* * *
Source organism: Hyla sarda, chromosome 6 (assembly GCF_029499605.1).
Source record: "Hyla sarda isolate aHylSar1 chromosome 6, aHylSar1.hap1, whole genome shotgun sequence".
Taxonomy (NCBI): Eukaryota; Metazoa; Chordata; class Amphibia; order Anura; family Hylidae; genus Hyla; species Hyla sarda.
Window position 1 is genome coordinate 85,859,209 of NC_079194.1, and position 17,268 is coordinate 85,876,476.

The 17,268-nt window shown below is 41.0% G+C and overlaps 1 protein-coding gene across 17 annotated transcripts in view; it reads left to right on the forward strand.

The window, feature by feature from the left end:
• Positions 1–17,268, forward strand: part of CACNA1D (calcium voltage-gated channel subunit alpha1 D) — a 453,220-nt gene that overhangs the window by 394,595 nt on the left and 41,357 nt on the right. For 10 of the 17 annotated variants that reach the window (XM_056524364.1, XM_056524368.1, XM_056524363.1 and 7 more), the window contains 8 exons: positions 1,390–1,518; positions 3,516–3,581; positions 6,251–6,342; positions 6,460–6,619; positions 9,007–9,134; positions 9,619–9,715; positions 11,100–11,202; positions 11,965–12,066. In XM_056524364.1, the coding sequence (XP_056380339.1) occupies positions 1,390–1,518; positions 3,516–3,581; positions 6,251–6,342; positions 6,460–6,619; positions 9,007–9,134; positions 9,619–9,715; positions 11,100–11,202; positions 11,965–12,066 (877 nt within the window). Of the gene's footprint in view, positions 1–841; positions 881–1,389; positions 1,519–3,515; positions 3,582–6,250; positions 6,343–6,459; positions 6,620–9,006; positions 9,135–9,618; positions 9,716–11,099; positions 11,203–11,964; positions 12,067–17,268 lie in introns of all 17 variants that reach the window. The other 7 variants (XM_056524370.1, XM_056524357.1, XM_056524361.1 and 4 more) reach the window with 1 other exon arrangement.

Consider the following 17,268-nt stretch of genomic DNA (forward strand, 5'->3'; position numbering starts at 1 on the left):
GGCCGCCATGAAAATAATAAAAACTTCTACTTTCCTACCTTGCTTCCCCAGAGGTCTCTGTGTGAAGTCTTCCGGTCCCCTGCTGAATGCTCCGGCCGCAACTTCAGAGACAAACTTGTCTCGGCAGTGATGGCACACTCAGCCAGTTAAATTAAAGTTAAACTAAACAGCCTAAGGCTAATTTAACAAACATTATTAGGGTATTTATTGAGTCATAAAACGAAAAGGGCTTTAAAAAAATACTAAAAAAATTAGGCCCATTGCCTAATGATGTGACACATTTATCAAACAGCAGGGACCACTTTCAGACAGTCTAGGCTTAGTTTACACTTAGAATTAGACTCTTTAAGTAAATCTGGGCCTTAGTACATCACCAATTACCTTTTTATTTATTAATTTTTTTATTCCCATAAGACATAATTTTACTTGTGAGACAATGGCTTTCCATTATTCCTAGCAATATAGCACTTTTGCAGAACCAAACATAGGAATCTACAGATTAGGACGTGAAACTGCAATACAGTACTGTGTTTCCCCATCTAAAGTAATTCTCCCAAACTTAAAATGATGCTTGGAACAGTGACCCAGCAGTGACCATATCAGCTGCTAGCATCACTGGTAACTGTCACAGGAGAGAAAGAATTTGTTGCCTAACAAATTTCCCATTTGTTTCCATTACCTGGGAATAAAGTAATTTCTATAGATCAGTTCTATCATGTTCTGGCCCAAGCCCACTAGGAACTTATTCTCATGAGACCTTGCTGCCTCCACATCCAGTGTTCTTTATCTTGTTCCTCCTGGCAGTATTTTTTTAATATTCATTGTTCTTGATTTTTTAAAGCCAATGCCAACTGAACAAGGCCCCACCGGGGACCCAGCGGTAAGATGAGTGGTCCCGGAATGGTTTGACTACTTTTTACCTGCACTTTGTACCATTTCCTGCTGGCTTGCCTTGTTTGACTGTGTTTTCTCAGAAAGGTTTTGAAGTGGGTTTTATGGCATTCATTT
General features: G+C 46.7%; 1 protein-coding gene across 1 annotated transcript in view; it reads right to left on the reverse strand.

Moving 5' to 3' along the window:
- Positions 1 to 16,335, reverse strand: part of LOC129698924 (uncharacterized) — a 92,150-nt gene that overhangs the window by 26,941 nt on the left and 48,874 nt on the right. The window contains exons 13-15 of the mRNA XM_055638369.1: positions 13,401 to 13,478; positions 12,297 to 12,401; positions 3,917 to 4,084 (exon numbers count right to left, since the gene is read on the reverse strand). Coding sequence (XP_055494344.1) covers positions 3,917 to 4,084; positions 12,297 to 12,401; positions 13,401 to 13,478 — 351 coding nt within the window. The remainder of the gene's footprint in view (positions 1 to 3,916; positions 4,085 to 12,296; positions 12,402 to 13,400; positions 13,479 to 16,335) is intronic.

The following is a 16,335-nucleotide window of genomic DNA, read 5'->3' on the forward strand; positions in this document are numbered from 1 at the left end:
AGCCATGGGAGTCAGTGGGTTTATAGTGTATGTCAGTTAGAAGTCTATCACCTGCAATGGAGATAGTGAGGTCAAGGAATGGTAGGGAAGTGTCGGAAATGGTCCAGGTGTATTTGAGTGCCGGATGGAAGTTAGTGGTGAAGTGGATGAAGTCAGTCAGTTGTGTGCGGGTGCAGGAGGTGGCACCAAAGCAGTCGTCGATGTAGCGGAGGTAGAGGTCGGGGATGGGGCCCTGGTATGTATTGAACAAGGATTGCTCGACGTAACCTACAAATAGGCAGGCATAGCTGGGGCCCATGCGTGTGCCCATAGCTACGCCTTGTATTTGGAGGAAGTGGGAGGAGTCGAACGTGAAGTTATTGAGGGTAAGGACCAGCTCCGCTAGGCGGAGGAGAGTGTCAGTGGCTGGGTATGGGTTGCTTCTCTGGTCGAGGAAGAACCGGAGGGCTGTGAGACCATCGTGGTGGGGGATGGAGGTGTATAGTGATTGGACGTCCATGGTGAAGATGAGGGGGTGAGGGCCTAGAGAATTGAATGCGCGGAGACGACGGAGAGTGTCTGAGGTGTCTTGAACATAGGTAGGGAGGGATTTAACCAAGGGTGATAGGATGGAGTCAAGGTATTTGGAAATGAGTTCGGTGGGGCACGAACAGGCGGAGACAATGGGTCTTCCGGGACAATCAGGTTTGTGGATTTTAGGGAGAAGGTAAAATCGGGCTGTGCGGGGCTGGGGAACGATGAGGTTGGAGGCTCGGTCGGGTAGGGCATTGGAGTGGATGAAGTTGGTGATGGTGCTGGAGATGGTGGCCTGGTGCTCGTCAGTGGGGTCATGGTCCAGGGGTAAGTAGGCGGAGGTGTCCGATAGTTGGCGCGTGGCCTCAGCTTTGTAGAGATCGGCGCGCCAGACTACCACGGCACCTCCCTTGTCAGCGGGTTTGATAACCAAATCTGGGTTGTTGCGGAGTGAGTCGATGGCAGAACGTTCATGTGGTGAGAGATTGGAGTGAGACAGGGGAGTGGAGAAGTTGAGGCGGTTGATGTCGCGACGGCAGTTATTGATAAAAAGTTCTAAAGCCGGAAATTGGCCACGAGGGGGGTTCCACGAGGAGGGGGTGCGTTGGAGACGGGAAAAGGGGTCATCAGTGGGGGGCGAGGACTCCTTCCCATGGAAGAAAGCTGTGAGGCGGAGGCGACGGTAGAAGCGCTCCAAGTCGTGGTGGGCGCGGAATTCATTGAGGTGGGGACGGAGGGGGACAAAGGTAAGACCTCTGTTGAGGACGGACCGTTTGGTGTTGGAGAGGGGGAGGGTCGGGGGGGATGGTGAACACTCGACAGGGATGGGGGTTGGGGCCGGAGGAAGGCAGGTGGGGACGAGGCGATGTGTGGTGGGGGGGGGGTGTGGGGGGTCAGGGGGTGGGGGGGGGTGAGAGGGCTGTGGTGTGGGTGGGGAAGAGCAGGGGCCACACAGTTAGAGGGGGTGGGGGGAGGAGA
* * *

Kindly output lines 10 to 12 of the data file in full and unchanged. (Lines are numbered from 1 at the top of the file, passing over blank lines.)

General features: G+C 46.7%; 1 protein-coding gene across 1 annotated transcript in view; it reads right to left on the reverse strand.

Moving 5' to 3' along the window:
- Positions 1 to 16,335, reverse strand: part of LOC129698924 (uncharacterized) — a 92,150-nt gene that overhangs the window by 26,941 nt on the left and 48,874 nt on the right. The window contains exons 13-15 of the mRNA XM_055638369.1: positions 13,401 to 13,478; positions 12,297 to 12,401; positions 3,917 to 4,084 (exon numbers count right to left, since the gene is read on the reverse strand). Coding sequence (XP_055494344.1) covers positions 3,917 to 4,084; positions 12,297 to 12,401; positions 13,401 to 13,478 — 351 coding nt within the window. The remainder of the gene's footprint in view (positions 1 to 3,916; positions 4,085 to 12,296; positions 12,402 to 13,400; positions 13,479 to 16,335) is intronic.